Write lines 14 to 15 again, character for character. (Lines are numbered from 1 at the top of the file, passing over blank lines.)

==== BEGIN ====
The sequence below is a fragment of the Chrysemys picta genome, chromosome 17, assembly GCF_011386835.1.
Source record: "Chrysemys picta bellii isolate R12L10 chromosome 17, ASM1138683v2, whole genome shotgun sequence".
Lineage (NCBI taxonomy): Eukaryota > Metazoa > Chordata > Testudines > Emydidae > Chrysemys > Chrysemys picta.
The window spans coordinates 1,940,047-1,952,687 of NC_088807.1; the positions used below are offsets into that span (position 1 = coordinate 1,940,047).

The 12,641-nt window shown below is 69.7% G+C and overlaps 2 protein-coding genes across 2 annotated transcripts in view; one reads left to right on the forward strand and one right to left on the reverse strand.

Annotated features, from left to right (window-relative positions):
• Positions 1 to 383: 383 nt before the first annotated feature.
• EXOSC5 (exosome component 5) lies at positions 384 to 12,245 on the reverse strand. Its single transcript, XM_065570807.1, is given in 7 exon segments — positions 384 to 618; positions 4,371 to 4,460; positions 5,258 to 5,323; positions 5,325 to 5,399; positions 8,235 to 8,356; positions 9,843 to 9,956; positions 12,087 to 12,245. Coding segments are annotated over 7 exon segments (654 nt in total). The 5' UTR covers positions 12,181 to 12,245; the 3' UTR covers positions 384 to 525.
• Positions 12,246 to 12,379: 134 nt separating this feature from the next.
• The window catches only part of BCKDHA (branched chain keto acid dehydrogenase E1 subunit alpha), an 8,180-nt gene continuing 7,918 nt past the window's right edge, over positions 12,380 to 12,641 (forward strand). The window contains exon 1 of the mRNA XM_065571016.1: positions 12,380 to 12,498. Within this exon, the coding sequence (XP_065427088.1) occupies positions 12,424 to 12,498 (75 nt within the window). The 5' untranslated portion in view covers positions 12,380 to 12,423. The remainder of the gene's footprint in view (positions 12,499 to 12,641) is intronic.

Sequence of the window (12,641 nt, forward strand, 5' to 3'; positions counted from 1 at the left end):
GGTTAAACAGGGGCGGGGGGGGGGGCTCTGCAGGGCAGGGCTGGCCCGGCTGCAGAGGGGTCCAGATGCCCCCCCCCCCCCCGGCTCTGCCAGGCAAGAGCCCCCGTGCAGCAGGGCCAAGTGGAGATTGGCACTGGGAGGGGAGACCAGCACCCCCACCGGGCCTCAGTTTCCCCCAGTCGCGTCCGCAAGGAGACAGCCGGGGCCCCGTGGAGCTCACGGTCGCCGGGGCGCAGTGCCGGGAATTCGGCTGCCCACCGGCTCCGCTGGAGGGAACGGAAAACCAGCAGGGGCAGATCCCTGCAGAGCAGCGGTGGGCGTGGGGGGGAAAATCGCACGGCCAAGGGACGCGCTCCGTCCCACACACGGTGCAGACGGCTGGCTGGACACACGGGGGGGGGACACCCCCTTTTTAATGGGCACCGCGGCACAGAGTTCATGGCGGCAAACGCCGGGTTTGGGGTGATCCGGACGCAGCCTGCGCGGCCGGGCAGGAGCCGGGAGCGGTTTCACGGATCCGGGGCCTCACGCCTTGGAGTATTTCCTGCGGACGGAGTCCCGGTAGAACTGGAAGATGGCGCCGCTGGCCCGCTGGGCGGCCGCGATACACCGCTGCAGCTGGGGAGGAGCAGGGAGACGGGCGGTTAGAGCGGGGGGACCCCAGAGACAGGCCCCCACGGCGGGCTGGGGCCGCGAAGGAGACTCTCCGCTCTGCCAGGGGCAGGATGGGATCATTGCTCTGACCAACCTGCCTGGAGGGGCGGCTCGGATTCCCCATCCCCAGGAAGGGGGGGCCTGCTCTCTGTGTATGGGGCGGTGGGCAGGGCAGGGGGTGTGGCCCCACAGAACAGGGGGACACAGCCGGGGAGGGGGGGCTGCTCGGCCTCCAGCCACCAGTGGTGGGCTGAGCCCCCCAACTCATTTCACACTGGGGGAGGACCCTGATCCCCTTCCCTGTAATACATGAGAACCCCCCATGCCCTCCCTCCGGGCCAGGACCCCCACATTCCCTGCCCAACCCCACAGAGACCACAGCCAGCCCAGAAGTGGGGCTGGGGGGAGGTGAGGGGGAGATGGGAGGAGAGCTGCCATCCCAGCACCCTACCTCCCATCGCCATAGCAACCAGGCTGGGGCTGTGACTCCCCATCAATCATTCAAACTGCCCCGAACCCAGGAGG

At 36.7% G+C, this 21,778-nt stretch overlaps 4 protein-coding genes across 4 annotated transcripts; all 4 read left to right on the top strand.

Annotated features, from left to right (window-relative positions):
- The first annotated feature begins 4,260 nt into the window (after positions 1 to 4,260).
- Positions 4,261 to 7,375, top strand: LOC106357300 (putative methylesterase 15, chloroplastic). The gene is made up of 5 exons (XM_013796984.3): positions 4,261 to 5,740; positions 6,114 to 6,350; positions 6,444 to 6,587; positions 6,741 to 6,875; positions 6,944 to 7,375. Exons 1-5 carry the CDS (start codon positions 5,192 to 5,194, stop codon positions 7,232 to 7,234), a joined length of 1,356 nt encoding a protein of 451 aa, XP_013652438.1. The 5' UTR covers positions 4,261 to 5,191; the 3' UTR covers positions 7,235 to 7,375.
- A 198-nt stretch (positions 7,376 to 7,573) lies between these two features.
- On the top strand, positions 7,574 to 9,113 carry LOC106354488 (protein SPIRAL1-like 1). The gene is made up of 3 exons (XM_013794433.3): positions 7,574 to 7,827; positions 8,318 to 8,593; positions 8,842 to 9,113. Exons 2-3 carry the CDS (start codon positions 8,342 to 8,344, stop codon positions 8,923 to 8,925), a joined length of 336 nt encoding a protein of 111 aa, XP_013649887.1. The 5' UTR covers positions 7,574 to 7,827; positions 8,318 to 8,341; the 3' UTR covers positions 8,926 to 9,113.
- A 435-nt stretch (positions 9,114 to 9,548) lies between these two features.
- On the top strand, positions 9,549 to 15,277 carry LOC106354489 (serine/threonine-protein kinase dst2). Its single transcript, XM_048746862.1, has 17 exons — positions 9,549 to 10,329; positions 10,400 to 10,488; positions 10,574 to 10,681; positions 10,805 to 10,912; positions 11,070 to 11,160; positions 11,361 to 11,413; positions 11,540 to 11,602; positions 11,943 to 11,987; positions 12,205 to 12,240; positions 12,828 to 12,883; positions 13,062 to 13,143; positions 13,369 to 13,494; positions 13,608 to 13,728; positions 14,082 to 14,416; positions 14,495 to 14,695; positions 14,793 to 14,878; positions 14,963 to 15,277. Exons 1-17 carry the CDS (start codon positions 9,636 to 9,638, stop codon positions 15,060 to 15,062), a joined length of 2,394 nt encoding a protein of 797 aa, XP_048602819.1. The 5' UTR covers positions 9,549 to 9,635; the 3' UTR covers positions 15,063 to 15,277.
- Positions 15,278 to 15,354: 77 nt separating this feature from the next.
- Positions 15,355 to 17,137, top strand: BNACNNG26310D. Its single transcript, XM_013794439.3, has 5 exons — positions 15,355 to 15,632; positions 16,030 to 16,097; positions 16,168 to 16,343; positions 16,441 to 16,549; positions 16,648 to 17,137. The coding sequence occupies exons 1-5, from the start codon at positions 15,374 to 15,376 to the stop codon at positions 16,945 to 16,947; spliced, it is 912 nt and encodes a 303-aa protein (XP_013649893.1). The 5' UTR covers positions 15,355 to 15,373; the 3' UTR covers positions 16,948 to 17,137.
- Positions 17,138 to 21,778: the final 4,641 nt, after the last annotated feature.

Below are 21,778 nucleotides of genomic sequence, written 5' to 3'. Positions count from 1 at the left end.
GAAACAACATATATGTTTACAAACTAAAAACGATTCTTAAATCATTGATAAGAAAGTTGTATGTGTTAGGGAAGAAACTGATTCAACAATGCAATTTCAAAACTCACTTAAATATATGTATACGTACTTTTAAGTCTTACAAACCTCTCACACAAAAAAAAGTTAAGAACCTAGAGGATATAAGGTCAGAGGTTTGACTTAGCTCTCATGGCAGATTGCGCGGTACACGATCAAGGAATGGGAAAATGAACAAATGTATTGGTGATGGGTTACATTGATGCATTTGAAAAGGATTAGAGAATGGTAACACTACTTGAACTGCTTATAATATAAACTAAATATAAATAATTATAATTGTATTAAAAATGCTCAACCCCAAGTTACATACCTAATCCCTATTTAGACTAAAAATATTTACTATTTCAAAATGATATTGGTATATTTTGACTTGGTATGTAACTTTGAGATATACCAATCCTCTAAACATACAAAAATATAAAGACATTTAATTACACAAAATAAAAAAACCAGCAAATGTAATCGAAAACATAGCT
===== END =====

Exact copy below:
Annotated features, from left to right (window-relative positions):
- The first annotated feature begins 4,260 nt into the window (after positions 1 to 4,260).